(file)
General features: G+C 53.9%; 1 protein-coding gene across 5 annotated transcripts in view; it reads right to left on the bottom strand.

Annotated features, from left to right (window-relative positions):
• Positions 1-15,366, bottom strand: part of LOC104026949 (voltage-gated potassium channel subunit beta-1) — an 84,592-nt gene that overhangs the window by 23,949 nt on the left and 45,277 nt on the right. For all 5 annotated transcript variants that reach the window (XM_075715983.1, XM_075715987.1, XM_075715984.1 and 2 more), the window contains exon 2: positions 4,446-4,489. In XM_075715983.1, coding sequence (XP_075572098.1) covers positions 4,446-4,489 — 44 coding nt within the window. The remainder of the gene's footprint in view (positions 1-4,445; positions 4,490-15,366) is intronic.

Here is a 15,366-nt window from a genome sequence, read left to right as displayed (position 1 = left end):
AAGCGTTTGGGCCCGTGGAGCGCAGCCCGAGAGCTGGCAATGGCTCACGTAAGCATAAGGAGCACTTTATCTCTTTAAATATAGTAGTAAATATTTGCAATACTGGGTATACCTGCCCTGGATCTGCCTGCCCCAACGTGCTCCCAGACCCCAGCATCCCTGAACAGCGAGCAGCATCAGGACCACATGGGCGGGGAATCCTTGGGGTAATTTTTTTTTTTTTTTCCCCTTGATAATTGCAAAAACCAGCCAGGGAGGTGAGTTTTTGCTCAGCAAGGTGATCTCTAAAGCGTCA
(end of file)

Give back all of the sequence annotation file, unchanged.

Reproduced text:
General features: G+C 53.9%; 1 protein-coding gene across 5 annotated transcripts in view; it reads right to left on the bottom strand.

Annotated features, from left to right (window-relative positions):
• Positions 1-15,366, bottom strand: part of LOC104026949 (voltage-gated potassium channel subunit beta-1) — an 84,592-nt gene that overhangs the window by 23,949 nt on the left and 45,277 nt on the right. For all 5 annotated transcript variants that reach the window (XM_075715983.1, XM_075715987.1, XM_075715984.1 and 2 more), the window contains exon 2: positions 4,446-4,489. In XM_075715983.1, coding sequence (XP_075572098.1) covers positions 4,446-4,489 — 44 coding nt within the window. The remainder of the gene's footprint in view (positions 1-4,445; positions 4,490-15,366) is intronic.

Here is a 15,366-nt window from a genome sequence, read left to right as displayed (position 1 = left end):
AAGCGTTTGGGCCCGTGGAGCGCAGCCCGAGAGCTGGCAATGGCTCACGTAAGCATAAGGAGCACTTTATCTCTTTAAATATAGTAGTAAATATTTGCAATACTGGGTATACCTGCCCTGGATCTGCCTGCCCCAACGTGCTCCCAGACCCCAGCATCCCTGAACAGCGAGCAGCATCAGGACCACATGGGCGGGGAATCCTTGGGGTAATTTTTTTTTTTTTTTCCCCTTGATAATTGCAAAAACCAGCCAGGGAGGTGAGTTTTTGCTCAGCAAGGTGATCTCTAAAGCGTCA